Amazon plans job cuts as it deploys machines to pack orders
Category: #tech  | By Nikita Chaurasia  | Date: 2019-05-14 |
  • shareshare_icon
  • Twitter
  • Facebook
  • LinkedIn

Amazon plans job cuts as it deploys machines to pack orders

Amazon is well known for its drive to automate as many segments of its business as possible.

The American multinational technology company Amazon Inc. is reportedly planning to deploy machines to automate boxing up customer orders. The company has initiated to add the technology to a few warehouses in recent years to scan wares coming down a conveyor belt and pack them up in seconds in boxes custom-built for each item, cited reliable sources.

Reportedly, Amazon has considered installing 2 machines at dozens more warehouses, eliminating at least twenty-four roles at each one. Typically, 2,000 people are employed at these facilities.

The move will amount to over 1,300 job cuts around 55 fulfillment centers in the U.S. with a standard-sized inventory. Amazon anticipates that it will recover the cost of the machines in under 2 years, at $1 million per machine besides operational expenses, cited reliable sources.

Apparently, the plan underlines Amazon’s efforts to decrease labor costs and increase profits as automation of the most common warehouse task – picking up item – is still far from its grasp. The changes have not been finalized yet because vetting technology can take a long time before a major deployment.

Amazon is well known for its drive to automate as many segments of its business as possible, whether transporting items or pricing goods in its warehouses. But the company is apparently in a tricky situation as it contemplates the replacement of jobs that have won it public goodwill and subsidies.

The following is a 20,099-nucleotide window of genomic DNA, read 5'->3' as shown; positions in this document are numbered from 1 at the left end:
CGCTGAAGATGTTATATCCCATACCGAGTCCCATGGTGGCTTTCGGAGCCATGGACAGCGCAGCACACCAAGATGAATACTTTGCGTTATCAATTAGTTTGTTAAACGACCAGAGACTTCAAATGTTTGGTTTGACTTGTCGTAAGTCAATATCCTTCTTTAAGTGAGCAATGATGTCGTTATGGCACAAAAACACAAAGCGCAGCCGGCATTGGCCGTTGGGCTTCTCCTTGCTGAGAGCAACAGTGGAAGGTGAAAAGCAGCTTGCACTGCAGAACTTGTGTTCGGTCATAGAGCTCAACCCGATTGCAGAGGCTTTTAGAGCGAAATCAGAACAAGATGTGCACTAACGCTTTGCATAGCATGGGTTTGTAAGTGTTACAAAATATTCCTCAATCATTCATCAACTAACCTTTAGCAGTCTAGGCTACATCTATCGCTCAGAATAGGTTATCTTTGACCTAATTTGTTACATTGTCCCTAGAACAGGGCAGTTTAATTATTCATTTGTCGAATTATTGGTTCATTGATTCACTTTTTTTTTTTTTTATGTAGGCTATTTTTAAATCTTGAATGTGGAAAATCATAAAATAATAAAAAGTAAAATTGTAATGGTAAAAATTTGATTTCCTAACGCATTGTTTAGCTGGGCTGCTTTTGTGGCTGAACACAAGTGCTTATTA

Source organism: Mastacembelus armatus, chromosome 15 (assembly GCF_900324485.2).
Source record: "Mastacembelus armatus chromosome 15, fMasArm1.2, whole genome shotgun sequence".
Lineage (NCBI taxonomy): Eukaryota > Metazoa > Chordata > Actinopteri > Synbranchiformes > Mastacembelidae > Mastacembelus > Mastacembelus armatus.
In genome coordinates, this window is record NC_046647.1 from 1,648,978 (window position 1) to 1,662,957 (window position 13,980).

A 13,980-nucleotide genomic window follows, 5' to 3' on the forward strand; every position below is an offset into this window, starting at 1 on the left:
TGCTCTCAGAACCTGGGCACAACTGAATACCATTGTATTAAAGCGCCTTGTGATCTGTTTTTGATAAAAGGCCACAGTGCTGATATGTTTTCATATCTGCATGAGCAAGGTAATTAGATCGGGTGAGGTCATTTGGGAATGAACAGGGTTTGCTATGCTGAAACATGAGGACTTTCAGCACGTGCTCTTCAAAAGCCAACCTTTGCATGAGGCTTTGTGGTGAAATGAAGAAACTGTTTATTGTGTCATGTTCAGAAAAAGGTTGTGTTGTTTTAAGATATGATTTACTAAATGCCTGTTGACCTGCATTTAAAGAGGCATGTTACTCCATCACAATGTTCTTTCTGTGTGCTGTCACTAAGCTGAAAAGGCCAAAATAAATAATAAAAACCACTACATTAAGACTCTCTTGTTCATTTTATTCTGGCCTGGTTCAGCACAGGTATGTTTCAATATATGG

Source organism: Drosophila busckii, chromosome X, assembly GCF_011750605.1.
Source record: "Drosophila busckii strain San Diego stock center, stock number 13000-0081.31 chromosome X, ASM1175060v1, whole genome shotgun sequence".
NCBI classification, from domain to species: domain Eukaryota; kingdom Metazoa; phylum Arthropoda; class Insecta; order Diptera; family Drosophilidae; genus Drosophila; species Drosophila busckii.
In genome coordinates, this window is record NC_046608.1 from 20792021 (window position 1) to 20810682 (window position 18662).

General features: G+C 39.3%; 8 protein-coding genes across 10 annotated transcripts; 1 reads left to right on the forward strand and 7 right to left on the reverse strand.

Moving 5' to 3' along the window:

An Amazon spokesperson has been reported to say that the company is rolling out the new technology with an aim of increasing safety, adding efficiency in its network and speeding up delivery times. It was added that the resultant efficiency savings is being planned to be reinvested in new customer services sectors which will continue to create jobs.

Amazon has grown its employee base to become one of the largest in the U.S. as it has opened new warehouses and increased wages to attract staff in a tight labor market.

Source credit: https://www.reuters.com/article/us-amazon-com-automation-exclusive/exclusive-amazon-rolls-out-machines-that-pack-orders-and-replace-jobs-idUSKCN1SJ0X1

  • shareshare_icon
  • Twitter
  • Facebook
  • LinkedIn


About Author

Nikita Chaurasia     twitter

Nikita Chaurasia

Having always been daft at wordplay, Nikita Chaurasia, post the completion of post-graduation, commenced her journey into the content generation cosmos. Endowed with a professional MBA degree in Advertising and Public Relations, Nikita strives to integrate her creativ...

Read More..

More News By Nikita Chaurasia

Dr. Reddy’s becomes India’s second biggest drugmaker by sales

Dr. Reddy’s becomes India’s second biggest drugmaker by sales

By Nikita Chaurasia

Dr. Reddy's Laboratories Ltd. and Cipla Ltd. surpassed Aurobindo Pharma to rank as the 2nd and 3rd largest drug manufacturers in India by sales in the three months that ended on September 30. This was the first change in the pecking order of the ...

UK’s business confidence drops to its lowest point since 2009

UK’s business confidence drops to its lowest point since 2009

By Nikita Chaurasia

According to recent data, business confidence in the UK dropped to 18% in October, which was its lowest level in at least 13 years. In contrast, however, net balances of confidence stood at 28% in June and 56% in February, according to Accenture and ...

Attero aims to increase recycling capacity, plans for IPO in 2025

Attero aims to increase recycling capacity, plans for IPO in 2025

By Nikita Chaurasia

Attero Recycling, a firm that recycles electronic waste, is aiming to launch an initial public offering (IPO) in 2025, according to its Co-Founder and CEO Nitin Gupta. As per Gupta, the company is currently debating whether to list its shares in I...